The auspicious month of Shrawan (Sanskrit: श्रावण), also spelled as Shravana, is the fourth (or fifth) and the holiest month in the Indian Lunar Calendar which corresponds with the month of July-August each year. The month symbolizes greenery and productivity, blessings and welfare, health and happiness in the life of the worshippers.
The month of Shrawan is devoted to Lord Shiva. It is believed that on the occasion of Purnima or full moon night of this month, the Shrawan Nakshatra or the ruling star of Lord Vishnu shines the brightest among all other stars and unleashes an aura of positivity and glory. The month of Shravana traces its name from the very same nakshatra.
The Shrawan Maas is associated with many auspicious festivals, celebrations, and events among the Hindus. Priests advise conducting important religious ceremonies this month because almost all the days in this month are very favorable for ‘Shubh Arambh’ or a prosperous start. The month is dedicated to worshipping Shiva, the Lord Supreme, who showers blessings on his devotees. Devotees offer Patram-pushpam (leaf and flowers), and Falam-toyam (fruit and water) to Shivlingas in this holy month. Very often, devotees observe fast for the whole month of Shravana to seek blessings and love from Shiva. It is said that chanting the ‘Maha-Mrutyunjaya Mantra’ and the Shiva Moola Mantra – ‘Om Namah Shivaya’ during the holy month pleases Lord Shiva.
Shrawan falls during the period of Chaturmas, i.e. the four auspicious months of Shravan, Bhadrapada, Ashwin and Kartik, which corresponds with the month of July to October in the Georgian calendar. Chaturmas begins with Devshayani Ekadashi, which comes just after the famous Jagannath Rathyatra. It is said that Lord Vishnu goes to sleep on this day and wakes up after four months on Prabodhini Ekadashi.
Shrawan 2021: Events and Dates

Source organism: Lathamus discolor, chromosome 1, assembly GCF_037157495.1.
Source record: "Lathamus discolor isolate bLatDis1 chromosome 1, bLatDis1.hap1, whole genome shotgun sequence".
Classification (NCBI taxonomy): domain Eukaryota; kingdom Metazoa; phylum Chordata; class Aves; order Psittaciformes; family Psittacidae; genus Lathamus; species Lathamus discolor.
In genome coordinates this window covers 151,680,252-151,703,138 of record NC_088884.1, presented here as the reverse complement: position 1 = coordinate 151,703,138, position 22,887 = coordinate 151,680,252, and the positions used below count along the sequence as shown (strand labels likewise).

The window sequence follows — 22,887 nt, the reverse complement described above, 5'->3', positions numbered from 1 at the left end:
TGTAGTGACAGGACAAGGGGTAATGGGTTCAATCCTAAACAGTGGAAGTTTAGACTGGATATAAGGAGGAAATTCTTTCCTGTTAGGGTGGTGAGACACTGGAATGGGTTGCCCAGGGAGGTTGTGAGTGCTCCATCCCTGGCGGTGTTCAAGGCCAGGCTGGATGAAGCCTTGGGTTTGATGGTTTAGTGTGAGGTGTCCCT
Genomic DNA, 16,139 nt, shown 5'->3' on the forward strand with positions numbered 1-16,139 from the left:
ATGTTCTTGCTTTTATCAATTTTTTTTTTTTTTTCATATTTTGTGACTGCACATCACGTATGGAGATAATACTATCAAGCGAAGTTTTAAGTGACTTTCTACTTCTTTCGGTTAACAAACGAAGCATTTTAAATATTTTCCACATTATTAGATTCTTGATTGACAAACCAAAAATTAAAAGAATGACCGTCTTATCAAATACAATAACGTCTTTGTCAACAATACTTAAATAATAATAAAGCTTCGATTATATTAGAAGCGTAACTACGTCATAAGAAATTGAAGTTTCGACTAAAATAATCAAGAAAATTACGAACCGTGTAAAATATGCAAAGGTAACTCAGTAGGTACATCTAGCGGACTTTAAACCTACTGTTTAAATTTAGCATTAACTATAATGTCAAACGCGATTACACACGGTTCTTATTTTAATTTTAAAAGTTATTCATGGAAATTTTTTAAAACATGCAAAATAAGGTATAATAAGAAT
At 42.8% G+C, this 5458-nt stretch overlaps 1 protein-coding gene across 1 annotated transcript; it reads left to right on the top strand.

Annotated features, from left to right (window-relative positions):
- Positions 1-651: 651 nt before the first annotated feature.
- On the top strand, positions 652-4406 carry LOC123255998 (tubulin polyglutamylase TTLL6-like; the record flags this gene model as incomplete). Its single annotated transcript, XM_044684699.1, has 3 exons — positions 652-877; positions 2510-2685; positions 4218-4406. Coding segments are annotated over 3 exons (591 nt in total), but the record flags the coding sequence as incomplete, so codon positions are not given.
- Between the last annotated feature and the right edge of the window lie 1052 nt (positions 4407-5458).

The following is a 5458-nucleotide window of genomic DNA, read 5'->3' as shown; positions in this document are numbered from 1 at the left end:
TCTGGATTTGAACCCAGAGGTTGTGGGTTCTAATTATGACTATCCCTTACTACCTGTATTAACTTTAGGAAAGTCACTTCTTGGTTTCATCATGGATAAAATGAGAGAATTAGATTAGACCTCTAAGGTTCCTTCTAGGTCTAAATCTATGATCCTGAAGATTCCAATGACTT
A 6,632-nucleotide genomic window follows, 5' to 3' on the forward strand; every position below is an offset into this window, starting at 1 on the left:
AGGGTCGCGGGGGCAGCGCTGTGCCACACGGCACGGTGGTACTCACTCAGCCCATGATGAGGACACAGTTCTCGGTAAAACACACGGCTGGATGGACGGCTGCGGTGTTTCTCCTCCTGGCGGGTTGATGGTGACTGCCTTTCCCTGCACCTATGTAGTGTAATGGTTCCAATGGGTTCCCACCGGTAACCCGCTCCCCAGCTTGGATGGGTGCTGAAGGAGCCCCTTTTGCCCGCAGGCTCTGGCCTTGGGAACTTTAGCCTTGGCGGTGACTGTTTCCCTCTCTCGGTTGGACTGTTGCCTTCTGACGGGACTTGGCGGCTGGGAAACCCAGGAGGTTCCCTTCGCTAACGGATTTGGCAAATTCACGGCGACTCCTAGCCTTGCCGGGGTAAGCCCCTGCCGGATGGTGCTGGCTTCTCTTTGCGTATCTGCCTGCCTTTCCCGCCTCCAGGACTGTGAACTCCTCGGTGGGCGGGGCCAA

◙ Shrawan Begins – Sunday, 25 July 2021
◙ First Shrawan Somvar – Monday, 26 July 2021
◙ Second Shrawan Somvar – Monday, 2 August 2021
◙ Third Shrawan Somvar – Monday, 9 August 2021
◙ Fourth Shrawan Somvar- Monday, 16 August 2021
◙ Shrawan Ends – Sunday, 22 August 2021 (the day of Rakhi Purnima)
Practices and Rituals during Shrawan
Though the entire month of Shrawan is of paramount importance for the Hindus, each Monday or ‘Shrawan ka Sombar’ is deemed as the most pious one when it comes to observing fasts and following religious rituals. Mythology attaches much importance to the Somvar Vrat as it is observed for appeasing the Lord and fulfillment of desires. It is believed that the ‘Somvar Vrat’ ensures happy marital life. Moreover, unmarried women observe fast to seek husband of their choice as Mata Parvati underwent penance to please Lord Shiva.
Besides religious significance, science has proven that observing fast once a week during monsoon helps in detoxifying the body. Moreover, the monsoon season is the breeding ground of several micro-organisms which are harmful to the normal functioning of the body. Fasting helps to bring the right balance to both mind and body. ‘Somvar Vrat’ not only serves as the means to cleanse the body but also ensures purity of soul.
There is no fixed procedure as such to be followed for observing the fast. But few rules such as complete abstinence from non-veg, and food containing onions and garlic are followed. Some devotees refrain from the consumption of grain and milk, whereas some abstain from salt in their diet and eat once in the day. Many devotees abstain from consuming food and water completely, while some avoid only food completely but drink little quantities of water. Planning of meals is very necessary prior few days of fasting, as ample strength is required for maintaining the fast. The Hindu tradition suggests Shrawan as a month for following a ‘Satvic’ lifestyle, a lifestyle of simplicity devoted to the Vedas.